How do travel agents make money on airline tickets?
Travel agents do not make commissions directly from airlines. Early on, travel agents did get commissions for flights. When the airlines stopped paying out commission in the early 2000’s many travel agents took a large hit and still more went out of business. At one time, Airlines made up 50% – 70% of a travel agents revenue.
There are three ways in which a travel agent might get commission for selling flights.
Consolidators are Wholesalers of airlines to travel agents. They specialize in air and have private contracts with the airlines. Travel agents can get airline commissions with these contracts or they can have access to net rates and/or private fares that they can then mark up.
Airline Contracts: Your host agency or consortium/franchise/co-op will most likely have private air contracts that allow for commissions on certain airlines. Not every international ticket is going to be commissionable, it depends on things like city pairs, class of service, the carrier, etc.
Tour operators selling charter seats. Certain travel operators with a network of travel agents may pre-purchase charter flights and sell seats through travel agents. Often these operators will provide commission incentive for selling the airline seats.
What is Risk Inventory?
Tour operators with a broad reach of distribution will often enter into a contract with a supplier to pre-purchase inventory at a discounted rate and then sell through their distribution network. There are risk airline seats, risk hotel blocks and even risk tickets. The reason that the term risk is used is because entering into an agreement is a risk to tour operator. One type of risk is a charter flight purchase. If the plane flys out and the seat is empty the tour operator could be losing money.
What is a travel agent commission split?
A travel agent commission split typically happens between a travel agent and their host agency. The split amount is agreed in advance.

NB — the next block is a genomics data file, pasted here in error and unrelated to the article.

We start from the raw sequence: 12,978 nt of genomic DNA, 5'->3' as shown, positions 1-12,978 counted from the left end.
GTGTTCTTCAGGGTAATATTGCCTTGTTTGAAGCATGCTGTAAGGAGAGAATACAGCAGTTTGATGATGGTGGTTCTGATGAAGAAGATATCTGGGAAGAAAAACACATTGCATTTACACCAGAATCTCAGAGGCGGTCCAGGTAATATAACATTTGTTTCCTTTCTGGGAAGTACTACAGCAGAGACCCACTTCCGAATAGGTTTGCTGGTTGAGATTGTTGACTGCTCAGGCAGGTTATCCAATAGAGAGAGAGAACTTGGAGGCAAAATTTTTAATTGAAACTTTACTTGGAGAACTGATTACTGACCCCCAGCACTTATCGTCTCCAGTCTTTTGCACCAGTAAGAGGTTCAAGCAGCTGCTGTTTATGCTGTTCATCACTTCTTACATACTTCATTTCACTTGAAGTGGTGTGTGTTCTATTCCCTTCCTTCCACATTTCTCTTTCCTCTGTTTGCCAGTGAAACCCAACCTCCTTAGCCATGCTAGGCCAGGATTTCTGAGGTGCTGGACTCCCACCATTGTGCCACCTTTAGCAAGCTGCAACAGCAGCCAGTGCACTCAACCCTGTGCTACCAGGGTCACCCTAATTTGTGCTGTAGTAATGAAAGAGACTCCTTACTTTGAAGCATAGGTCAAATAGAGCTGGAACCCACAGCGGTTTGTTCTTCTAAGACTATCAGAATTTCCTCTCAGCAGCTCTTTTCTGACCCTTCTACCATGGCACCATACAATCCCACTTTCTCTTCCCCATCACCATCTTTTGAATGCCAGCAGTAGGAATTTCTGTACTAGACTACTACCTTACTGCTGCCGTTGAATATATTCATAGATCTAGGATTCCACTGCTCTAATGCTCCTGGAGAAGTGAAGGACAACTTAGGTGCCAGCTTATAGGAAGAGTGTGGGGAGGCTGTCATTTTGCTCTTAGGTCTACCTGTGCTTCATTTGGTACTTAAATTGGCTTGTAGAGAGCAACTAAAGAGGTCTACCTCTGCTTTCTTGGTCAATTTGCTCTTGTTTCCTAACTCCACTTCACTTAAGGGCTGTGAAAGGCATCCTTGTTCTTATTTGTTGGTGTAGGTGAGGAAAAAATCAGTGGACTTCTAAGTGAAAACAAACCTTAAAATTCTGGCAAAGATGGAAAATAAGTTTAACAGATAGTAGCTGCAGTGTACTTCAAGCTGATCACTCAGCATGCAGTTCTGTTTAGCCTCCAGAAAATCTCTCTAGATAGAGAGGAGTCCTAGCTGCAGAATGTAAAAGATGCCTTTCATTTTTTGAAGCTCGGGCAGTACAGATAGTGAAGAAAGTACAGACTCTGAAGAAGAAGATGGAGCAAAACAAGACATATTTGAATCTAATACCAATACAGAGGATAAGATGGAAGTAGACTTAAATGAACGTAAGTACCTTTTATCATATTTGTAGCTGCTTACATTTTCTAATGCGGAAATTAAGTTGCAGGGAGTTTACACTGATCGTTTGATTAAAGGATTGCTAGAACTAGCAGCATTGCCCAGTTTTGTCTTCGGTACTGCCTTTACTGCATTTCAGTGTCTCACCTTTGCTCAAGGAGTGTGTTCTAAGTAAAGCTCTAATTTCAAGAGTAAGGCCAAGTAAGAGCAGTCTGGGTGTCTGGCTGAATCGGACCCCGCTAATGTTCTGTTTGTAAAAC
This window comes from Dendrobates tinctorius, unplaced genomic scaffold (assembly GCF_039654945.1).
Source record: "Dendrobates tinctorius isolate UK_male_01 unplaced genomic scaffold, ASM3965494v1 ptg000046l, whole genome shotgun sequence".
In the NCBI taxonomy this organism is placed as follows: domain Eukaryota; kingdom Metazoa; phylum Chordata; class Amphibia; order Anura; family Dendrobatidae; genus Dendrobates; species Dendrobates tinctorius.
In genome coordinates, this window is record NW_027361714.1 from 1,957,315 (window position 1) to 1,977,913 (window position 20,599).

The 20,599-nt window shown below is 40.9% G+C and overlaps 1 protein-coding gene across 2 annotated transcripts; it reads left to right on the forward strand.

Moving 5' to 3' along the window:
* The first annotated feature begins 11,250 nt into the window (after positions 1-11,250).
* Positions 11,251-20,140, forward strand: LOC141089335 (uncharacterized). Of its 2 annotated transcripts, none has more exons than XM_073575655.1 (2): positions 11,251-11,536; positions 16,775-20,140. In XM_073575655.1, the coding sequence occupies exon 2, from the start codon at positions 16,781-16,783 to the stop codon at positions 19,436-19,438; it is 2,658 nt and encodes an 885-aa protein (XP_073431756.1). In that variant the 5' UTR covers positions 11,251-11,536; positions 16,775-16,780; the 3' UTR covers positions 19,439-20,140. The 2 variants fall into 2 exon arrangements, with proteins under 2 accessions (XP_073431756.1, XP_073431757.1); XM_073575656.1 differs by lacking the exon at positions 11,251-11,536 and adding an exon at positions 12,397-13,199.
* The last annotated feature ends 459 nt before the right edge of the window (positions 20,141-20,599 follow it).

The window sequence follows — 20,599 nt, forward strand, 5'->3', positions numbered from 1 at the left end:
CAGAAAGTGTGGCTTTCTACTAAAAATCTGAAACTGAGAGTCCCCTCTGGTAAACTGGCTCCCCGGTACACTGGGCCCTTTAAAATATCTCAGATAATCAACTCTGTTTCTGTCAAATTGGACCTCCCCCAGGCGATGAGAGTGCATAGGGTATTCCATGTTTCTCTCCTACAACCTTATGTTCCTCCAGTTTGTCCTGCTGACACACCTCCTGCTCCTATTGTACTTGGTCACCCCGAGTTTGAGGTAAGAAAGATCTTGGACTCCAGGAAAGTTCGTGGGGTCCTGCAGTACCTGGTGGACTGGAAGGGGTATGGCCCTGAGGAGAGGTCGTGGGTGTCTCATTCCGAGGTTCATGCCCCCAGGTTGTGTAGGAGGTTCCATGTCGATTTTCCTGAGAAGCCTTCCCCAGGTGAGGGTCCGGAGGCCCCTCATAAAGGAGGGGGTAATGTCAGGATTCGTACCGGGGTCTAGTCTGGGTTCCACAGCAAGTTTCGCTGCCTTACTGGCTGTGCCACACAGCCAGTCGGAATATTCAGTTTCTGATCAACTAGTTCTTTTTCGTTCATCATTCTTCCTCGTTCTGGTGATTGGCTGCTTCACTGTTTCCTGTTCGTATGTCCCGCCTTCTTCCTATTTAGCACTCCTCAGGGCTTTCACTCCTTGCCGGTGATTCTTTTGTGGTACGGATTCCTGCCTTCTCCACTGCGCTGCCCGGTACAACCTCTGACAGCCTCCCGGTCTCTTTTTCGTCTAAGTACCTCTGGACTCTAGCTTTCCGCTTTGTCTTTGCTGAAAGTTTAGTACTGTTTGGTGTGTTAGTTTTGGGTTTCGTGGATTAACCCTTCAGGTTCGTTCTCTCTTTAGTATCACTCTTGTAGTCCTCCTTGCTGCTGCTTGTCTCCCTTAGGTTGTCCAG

How do travel agents earn commission on hotels (see similar: How do travel agents make money on cruises?)
The way most hotel and cruise suppliers are set up, there is a commission baked into the price of the offering. After a travel agent books the hotel room, they will get a commission from the hotel. Again, commissions are not a one size fits all proposition. It all depends on the type of travel agency you work for and your affiliations.
Let’s do an example. If the hotel is $100 per night and the hotel offers a 10% commission, the travel agent will get $10 for the sale. Many of the hotels in Cancun have worked hard to hold the line on pricing instead of offering certain rates to OTAs and other rates to travel agents. If you are looking to book a cruise or book to Mexico, you should be able to find the same rate no matter where you are looking. This helps preserve the travel agent model and commission structure. The reason hotels hold the line on pricing is what happened to Las Vegas. Many hotels undercut each other leveraging OTAs to sell their products until they were making limited profits.
The hotel will have a system to send out commissions on a monthly basis (after the client) has traveled.
What is an airline credit?
Some hotels will use airline credit in their marketing. From my understanding of it, it’s just a clever way to advertise a package price (which includes airfare) and allow the purchaser to believe that there is some sort of special pricing that they are receiving. I have not seen any airfare credits which are attributed outside of the deal itself. The air credits are only valid on the package price and the price you see had already been incorporated. The hotels that run air credit sales are typically running different types of sales all year long. As always do the math and look at the final price before making your decision. The air credits will always be incorporated into the final price that you see. You did not get additional money back after the purchase.
If you are a non travel agent reading this, please don’t under any circumstances use this information to try and negotiate with travel agents. While they are making a commission on the sale, the work of a travel agent is hard and often, they are not making nearly as much as other industry professionals with experience. Once you add up all of the hours of research and booking and comparisons and travel assistance…